The scientific objectives of LOA are driven by the broad range of applications in fundamental science and applied physics that the interaction between an intense femtosecond laser and the matter can lead to.

The infrared laser beam as well as beams of energetic particles and radiations produced by laser-plasma interaction have unique properties (compactness of infrastructures, extreme short pulse duration, coherence, intensity, small source size) that may play a pioneering role for the development of innovative industrial and societal applications.





We use the very short pulse duration of beams to achieve high temporal resolution in the analysis of the fastest reaction dynamics  in matter (electron, atom, molecule, structure). Our goal is to reveal transient states of matter remaining unobservable with more conventional techniques. These timescales are the fraction of a femtosecond (1 fs = 10-15 s) for electrons ( revolution time of an electron for hydrogen: 152 attosecond (1 as = 10-18 seconds) and a few tens of femtoseconds for atoms (typical period of oscillations of optical phonons).

We primarily use the technique of time-resolved spectroscopy for which a first beam triggers a reaction and a second beam (laser, particle or radiation produced by laser) probes at various time delays following the excitation. These temporal resolutions require a perfect synchronization between the different beams. Laser technology allows such type of experiments.

The LOA has made several breakthroughs in this field, including the first demonstration of X-ray diffraction in the femtosecond timescale. We study the dynamics of aggregates and magnetic domains, phonons in strongly correlated materials and supraconductors. The high intensity of these secondary sources can also be used to extend the study of nonlinear physics from the infrared to the XUV and X spectral range. 


We take advantage of the micrometer and sub-micrometer source size of X-ray radiation, the smallest ever produced in a laboratory, to develop the technique of phase contrast imaging, or to probe the dense and warm plasmas. The possibility of generating radiation of several tens of keV and hundreds of MeV allows us to probe dense matter like fusion plasmas as well as to excite nuclear transitions.  Zeptosecond (1 zs = 10-21 s) pulse duration are foreseen and would provide a direct access for the first time to the dynamics of particles inside the nucleus.

We use the self-focusing of intense femtosecond lasers in the air to produce plasma filaments  and develop novel techniques for LIDAR-type experiments or to guide lightning (in partnership with EDF). These filaments are also tested to find an efficient way of high electric energy transfer without contact (partnership with SNCF).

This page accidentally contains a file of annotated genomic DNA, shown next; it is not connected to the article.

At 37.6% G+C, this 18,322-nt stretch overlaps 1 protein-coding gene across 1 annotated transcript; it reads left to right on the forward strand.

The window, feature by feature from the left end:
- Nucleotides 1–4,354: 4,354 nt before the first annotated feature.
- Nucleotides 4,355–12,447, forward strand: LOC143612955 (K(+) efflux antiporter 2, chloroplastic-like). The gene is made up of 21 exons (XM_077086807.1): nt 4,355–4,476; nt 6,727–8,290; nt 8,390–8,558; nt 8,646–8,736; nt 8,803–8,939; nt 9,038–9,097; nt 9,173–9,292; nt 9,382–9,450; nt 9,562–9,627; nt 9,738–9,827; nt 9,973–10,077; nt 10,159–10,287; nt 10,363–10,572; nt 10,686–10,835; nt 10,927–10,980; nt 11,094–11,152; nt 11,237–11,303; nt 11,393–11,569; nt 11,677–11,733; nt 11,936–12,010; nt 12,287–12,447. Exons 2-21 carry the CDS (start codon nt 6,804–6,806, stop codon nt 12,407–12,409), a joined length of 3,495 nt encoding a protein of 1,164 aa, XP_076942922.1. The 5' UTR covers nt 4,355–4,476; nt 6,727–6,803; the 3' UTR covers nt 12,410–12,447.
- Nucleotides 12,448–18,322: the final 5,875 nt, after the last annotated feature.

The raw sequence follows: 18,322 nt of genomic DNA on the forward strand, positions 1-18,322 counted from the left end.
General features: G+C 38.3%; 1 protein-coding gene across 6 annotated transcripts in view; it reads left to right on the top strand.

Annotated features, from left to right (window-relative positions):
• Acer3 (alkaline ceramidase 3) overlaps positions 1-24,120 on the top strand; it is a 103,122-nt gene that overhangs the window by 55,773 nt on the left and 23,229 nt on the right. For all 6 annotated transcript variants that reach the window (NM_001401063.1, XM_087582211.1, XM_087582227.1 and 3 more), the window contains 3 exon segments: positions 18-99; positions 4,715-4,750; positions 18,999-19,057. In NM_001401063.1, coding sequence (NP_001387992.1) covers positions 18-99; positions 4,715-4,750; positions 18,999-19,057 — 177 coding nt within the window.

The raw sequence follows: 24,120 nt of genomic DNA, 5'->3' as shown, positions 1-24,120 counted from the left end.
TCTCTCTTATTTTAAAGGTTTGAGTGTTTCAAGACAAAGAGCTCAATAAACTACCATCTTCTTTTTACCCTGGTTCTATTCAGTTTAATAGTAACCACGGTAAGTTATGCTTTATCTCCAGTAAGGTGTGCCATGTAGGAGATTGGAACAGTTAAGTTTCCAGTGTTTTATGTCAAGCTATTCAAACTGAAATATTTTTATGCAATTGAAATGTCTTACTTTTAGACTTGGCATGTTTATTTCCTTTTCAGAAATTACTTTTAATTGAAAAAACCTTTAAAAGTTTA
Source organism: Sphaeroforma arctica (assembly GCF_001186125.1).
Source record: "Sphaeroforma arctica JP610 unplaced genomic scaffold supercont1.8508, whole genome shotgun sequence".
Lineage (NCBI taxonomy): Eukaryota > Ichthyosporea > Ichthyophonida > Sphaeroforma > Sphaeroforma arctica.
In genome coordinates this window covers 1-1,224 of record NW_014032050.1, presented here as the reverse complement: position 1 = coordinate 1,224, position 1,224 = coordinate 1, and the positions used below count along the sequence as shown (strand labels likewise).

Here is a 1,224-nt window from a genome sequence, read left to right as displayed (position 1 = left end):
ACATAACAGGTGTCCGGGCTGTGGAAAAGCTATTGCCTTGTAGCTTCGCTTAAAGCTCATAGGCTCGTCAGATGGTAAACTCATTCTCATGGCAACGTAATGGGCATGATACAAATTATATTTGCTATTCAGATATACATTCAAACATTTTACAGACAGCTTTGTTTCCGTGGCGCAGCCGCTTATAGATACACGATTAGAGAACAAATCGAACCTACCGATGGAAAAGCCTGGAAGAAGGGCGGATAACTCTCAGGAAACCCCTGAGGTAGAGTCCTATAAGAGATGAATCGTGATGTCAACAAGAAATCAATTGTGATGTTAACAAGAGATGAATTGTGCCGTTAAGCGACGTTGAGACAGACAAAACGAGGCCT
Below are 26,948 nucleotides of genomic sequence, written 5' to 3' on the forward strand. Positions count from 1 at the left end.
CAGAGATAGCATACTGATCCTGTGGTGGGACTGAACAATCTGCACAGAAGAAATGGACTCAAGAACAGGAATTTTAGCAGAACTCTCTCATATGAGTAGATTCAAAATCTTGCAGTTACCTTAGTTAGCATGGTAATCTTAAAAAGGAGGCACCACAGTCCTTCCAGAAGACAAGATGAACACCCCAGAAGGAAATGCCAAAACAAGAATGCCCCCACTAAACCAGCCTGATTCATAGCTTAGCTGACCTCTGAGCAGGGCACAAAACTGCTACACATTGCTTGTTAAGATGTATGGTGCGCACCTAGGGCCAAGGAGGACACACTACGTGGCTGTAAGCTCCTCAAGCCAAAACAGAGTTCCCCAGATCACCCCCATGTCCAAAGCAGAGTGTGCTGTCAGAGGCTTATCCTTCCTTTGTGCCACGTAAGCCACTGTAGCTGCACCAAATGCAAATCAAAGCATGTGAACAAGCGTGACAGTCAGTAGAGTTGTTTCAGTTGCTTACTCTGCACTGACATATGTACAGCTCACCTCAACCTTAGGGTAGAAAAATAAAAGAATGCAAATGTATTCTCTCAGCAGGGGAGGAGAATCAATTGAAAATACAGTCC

The intense femtosecond laser is used to guide electrical discharges such as lightning. The plasma channel generated by the laser in its wake propagates in the air over long distances and can capture and guide the energy.


High resolution radiography of a capsule of a dense material with a source of gamma radiation produced by intense femtosecond laser interaction with matter. The source size of the source can achieve resolutions as small as a few tens of microns in this spectral range.



The treatment of cancerous tumors using lasers offers the potential to significantly downscale the size and the cost of protontherapy infrastructures. This could lead to high dissemination in hospitals, as compared to more conventional systems based on RF acceleration that require the construction of large infrastructures. A multidisciplinary and national research program supported by OSEO was launched mid-2009 at LOA with both academic and industrial partners to demonstrate this innovative technique.

The coherence and very small source size of these laser-plasma X-ray source are used to develop high resolution imaging for early detection of tumors.


Unlike X-rays, protons can deposit their energy in a localized way inside the tissues, allowing the destruction of certain cancerous tumors without affecting surrounding healthy tissue.





The eye surgery using femtosecond lasers is also extensively studied at LOA. We work on the optimization of corneal transplants by manipulating the laser wavefront. We develop methods to address glaucoma diseases with in-situ optical coherence tomography. Novel techniques of optical imaging of anterior segment tissues are also developed.


The tissue ablation using femtosecond lasers allows the development of very efficient eye surgery techniques. The LOA is mainly working on glaucoma, and on the manipulation of the laser beam to develop new imaging techniques and to optimize the laser-tissue interactions.

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